Hello out there, all you people deliriously celebrating the victory of democracy in Cairo's Tahrir Square. Please take some advice from an old Mideast hand: hold your horses (not to mention your camels).
I have not the slightest doubt that it was those 18 days of millions of heroic civilian voices demanding change that ultimately helped convince Egypt's military bosses to push their old colleague Hosni Mubarak out of office.
But remember this: in the end, it was those tightly ensconced high ranking army, air force and navy officers who actually did the shoving. And it is they and their dictatorial military like who have controlled Egypt for more than twice as long as Mubarak's 30 years of dictatorship. From Muhammed Naguib to Gamal Abdl Nasser, from Anwar Sadat to Hosni Mubarak. They also still call all the shots. Moreover, it was a long series of similar "popularly supported" military takeovers in Syria, Iraq, Libya, Yemen and other Arab states that led to other new dictatorships, most of which still remain in power.
So what are Egypt's chance now for positive democratic "accommodation"?
In my view, the best hope lies in what has already happened: a transfer of presidential power from Mubarak to a trio consisting of his Vice President Omar Suleiman, the Defense Minister Mohammed Tantawi, and retired General Ahmed Shafiq, the newly appointed Prime Minister. These are the men who call the shots - which this weekend included the announcement that they had suspended the overly complicated Egyptian constitution, disbanded Egypt's rubber stamp parliament, and were planning elections within six months.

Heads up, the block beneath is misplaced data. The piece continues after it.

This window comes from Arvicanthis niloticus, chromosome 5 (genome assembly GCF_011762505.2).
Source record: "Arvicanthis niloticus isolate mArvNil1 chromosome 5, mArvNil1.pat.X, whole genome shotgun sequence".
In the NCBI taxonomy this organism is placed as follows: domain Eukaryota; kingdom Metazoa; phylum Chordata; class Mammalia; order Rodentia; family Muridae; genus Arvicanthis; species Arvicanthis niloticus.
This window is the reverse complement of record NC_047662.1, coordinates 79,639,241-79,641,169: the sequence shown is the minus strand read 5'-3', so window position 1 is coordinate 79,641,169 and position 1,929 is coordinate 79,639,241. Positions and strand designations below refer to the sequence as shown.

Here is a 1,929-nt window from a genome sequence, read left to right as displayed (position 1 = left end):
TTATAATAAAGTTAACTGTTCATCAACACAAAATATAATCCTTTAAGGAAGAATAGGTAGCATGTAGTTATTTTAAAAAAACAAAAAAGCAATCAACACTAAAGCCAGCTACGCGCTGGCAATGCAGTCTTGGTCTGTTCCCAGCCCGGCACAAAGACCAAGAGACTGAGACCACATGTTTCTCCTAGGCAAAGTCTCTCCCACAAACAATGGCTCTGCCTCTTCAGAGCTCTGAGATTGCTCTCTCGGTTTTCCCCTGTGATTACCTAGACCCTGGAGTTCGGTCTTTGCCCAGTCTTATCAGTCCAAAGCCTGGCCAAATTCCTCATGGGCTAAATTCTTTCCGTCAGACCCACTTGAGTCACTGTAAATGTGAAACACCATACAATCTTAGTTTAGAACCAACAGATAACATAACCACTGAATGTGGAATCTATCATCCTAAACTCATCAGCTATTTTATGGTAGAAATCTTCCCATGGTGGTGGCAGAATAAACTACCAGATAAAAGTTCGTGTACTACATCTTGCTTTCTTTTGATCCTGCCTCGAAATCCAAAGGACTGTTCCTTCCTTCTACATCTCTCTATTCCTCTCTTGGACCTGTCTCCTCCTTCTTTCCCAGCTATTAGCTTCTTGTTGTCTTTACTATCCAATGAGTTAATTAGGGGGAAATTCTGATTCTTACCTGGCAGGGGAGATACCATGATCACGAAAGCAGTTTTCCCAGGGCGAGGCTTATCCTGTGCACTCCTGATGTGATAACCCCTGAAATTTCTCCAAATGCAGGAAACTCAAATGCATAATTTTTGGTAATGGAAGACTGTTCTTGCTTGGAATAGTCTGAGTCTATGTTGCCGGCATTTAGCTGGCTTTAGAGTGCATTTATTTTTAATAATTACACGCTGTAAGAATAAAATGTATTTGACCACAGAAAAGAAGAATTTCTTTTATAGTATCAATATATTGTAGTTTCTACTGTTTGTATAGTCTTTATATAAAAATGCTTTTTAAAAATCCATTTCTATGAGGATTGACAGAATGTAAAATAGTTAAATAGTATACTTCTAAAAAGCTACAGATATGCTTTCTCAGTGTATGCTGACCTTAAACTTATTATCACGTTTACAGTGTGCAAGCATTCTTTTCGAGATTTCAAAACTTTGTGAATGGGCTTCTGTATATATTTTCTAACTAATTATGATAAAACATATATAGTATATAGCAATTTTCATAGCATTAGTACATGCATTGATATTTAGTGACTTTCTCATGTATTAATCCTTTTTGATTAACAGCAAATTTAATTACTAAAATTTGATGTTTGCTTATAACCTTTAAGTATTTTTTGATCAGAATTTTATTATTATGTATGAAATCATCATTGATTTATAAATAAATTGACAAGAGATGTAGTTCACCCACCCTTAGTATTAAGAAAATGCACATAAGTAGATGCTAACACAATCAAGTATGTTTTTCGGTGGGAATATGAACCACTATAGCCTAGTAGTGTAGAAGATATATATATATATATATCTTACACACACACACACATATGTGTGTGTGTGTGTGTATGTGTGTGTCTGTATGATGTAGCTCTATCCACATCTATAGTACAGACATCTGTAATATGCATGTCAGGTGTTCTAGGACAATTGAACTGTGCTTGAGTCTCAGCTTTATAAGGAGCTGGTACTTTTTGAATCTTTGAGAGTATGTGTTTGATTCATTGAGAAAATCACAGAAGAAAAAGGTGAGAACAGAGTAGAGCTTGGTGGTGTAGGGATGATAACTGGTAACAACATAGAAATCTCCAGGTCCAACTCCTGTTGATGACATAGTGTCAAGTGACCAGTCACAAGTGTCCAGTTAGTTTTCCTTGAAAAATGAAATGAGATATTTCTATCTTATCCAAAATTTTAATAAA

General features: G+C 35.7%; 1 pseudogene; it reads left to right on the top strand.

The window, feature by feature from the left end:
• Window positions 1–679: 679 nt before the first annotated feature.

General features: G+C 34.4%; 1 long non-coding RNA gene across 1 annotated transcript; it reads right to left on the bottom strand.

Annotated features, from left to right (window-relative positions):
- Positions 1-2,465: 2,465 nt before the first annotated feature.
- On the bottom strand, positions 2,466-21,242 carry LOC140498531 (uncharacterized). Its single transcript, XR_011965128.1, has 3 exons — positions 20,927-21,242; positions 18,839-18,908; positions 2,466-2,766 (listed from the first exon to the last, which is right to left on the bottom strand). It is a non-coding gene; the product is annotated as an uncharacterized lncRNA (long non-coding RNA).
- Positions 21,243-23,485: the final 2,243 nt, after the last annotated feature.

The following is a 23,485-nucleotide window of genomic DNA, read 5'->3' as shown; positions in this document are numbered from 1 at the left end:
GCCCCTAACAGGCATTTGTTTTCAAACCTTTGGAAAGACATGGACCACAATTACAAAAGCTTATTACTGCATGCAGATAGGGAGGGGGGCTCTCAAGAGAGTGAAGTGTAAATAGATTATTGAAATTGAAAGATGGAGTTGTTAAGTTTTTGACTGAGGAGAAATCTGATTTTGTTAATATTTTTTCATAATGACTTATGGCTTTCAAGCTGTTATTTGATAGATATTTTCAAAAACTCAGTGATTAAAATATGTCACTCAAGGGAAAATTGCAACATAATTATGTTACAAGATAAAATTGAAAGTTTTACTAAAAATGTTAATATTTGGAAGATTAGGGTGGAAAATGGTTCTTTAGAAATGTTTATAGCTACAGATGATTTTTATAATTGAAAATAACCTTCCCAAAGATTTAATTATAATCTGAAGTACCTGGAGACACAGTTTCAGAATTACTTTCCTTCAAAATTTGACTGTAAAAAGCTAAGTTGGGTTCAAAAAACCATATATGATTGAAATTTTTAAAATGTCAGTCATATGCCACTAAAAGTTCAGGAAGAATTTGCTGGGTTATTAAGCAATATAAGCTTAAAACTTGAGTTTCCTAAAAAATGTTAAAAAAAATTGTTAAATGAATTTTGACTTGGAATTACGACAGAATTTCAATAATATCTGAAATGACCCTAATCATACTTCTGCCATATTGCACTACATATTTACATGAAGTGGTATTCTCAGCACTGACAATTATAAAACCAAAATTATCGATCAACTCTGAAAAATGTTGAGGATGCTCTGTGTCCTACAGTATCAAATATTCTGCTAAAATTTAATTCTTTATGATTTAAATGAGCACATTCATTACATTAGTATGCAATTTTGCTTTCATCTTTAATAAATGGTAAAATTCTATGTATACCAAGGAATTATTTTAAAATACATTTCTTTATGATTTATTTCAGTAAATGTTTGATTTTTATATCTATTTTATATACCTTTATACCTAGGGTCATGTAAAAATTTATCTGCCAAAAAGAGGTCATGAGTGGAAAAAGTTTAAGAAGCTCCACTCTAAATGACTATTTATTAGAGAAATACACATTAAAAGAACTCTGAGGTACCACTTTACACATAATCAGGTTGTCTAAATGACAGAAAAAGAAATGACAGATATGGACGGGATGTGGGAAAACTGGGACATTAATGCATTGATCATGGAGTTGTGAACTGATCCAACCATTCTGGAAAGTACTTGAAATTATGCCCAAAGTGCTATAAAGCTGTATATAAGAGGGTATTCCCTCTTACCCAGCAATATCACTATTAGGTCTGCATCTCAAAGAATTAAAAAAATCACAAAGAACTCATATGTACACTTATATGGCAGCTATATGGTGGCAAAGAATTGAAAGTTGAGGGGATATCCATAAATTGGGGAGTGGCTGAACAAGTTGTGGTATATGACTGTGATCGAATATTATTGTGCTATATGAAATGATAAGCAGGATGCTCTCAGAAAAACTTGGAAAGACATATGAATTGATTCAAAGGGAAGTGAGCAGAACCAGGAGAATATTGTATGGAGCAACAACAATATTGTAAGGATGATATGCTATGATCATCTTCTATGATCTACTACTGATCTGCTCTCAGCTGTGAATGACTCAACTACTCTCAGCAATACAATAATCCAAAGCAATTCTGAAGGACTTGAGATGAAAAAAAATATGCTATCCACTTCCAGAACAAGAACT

Most important, the Suleiman-Tantawi-Shafiq military trio and the rest of the Mubarak picked "temporary" cabinet is supposedly in the process of deliberating with some of the most important non-governmental figures in Egyptian business, letters, science and academia in an attempt to debate and decide the wisest way forward for balance between the army and those demanding democratic reform. Leaders of some of Egypt's 24 small but serious opposition parties have already joined in these discussions in hopes of making enough progress to enable a meaningful democratic parliamentary election in September. The government and army have offered new concessions including freedom of the press, promised release of those detained since anti-government protests began and the lifting of the country's hated emergency laws.
And what of Hosni Mubarak? He may yet seek political exile and launch a campaign to return to power. That seems unlikely to happen and less likely to succeed. But short of that, Egypt's current ruling military triumvirate will remain in power - and Tahrir's mobs will be forced go home. Hopefully, Cairo's stubborn democratic celebrants will not give the Egyptian military an excuse to fire on them. More important, Egypt's true democrats will find real leaders, build political party structures and actively cooperate with the military in trying to find some semblance of freer public life for Egypt than what preceded. But be assured, the Egyptian military is not about to surrender full control of Egypt - at least not for a long time.
Hate to rain on your Cairo parade.